A lesbian sex scene in an Egyptian film has outraged religious scholars, who are telling people not to watch the 'sinful' movie.An Islamic Studies professor at Cairo University wants the Egyptian authorities to prosecute the director and both actresses involved in the scene, Ghada Abdel-Razeq and Sumaya Al-Khashab.Dr Abdel-Sabour Shahin believes the film, Hina Maysara (Until Further Notice), promotes homosexuality and debauchery and destroys morality in society.Muslim teachers at Al-Azhar University have also slammed the film and support Shahin's indignation.One professor at the University, Elwi Amin, claimed there was no lesbianism in Egypt.He also said that watching scenes of a sexual nature, whether homosexual or heterosexual, was a sin."Many people in Egypt do not even know what the word 'lesbianism' means. This is the influence of immoral Western culture which controls the media," he told the Al Arabiya News Channel.One of the actresses, Sumaya Al-Khashab, does not regret making the scene and highlighted it was important to the narrative of the movie:"Whoever watches the movie will realize that this scene was important to the storyline and is not included just to be sensational," she said.This was not the first homosexual scene in Egyptian cinema, although the previous scene involved men instead of women.Director Khaled Youssef asked people to watch the film before they made up their minds:"I will not respond to those who criticise without even watching the movie. "Lots of people accuse me of apostasy and immorality based on seeing the film poster."Although Egyptian law does not explicitly forbid homosexuality, the practice is considered taboo in what is a conservative and mostly Muslim country.Most Egyptians look down on homosexuality, which leads very few Egyptian LGBTs to come out of the closet.Furthermore, the Egyptian government has been known for arresting homosexuals on the grounds of "offences against public morals and sensitivities" or "violating the teachings of religion and propagating depraved ideas and moral depravity."Any group or meeting of LGBT people is entirely underground and secret.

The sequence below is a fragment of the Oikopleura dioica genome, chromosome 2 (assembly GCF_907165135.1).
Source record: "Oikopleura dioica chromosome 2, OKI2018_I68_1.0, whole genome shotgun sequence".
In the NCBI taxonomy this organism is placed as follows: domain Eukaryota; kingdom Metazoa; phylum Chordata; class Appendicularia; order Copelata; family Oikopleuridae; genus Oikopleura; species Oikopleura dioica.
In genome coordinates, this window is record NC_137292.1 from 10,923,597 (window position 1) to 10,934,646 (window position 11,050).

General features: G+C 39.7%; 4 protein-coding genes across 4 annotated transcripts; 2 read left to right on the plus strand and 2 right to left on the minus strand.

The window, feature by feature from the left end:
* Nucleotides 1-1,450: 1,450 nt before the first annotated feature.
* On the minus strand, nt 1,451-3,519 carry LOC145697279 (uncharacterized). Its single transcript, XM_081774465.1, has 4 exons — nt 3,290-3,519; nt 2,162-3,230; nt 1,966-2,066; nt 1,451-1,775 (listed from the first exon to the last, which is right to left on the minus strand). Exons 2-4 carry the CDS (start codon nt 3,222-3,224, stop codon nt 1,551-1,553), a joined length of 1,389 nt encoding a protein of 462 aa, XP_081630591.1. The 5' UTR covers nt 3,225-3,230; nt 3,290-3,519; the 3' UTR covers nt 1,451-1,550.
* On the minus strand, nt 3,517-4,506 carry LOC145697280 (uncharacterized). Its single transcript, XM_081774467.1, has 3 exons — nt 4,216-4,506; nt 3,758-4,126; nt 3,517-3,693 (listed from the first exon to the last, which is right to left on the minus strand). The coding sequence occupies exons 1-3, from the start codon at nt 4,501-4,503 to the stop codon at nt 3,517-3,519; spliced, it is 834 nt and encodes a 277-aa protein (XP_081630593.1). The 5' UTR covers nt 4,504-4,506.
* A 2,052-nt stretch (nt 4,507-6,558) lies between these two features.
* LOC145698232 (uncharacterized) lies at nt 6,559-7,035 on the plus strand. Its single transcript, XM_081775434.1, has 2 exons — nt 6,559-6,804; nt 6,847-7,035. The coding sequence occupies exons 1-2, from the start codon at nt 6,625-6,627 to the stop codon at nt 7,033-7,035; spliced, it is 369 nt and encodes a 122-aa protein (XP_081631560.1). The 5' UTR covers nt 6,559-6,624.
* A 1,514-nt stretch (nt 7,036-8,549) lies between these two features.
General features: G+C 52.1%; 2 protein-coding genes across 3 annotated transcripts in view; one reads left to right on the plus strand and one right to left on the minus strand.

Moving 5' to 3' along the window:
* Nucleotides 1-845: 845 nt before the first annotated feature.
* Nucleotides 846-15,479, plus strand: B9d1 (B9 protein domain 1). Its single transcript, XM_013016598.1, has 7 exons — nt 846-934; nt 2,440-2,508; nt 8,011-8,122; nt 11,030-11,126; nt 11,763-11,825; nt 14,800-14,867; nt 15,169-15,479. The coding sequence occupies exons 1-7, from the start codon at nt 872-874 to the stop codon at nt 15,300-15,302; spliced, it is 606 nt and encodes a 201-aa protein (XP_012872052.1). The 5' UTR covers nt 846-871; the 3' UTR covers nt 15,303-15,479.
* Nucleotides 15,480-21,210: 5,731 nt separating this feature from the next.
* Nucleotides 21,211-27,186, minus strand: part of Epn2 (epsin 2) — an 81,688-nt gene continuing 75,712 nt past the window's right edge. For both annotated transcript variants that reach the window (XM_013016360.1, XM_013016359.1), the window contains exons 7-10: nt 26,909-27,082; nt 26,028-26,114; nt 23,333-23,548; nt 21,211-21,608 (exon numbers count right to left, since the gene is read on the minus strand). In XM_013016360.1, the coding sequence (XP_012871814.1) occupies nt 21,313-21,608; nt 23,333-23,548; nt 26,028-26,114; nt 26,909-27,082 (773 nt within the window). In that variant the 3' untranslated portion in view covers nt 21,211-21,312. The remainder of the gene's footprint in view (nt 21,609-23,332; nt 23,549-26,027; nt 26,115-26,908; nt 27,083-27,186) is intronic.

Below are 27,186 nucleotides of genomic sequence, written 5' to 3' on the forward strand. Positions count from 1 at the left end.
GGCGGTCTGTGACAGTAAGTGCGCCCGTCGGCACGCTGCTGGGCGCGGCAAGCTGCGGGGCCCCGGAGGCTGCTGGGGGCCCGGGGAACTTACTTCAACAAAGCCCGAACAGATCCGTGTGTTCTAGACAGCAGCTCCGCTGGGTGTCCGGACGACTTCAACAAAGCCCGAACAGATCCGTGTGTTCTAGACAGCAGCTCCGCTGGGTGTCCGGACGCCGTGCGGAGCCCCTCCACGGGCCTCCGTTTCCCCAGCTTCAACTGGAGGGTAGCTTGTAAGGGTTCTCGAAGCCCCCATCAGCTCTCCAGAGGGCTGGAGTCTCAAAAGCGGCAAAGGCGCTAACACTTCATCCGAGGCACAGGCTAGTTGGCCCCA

11th January 2008 14:11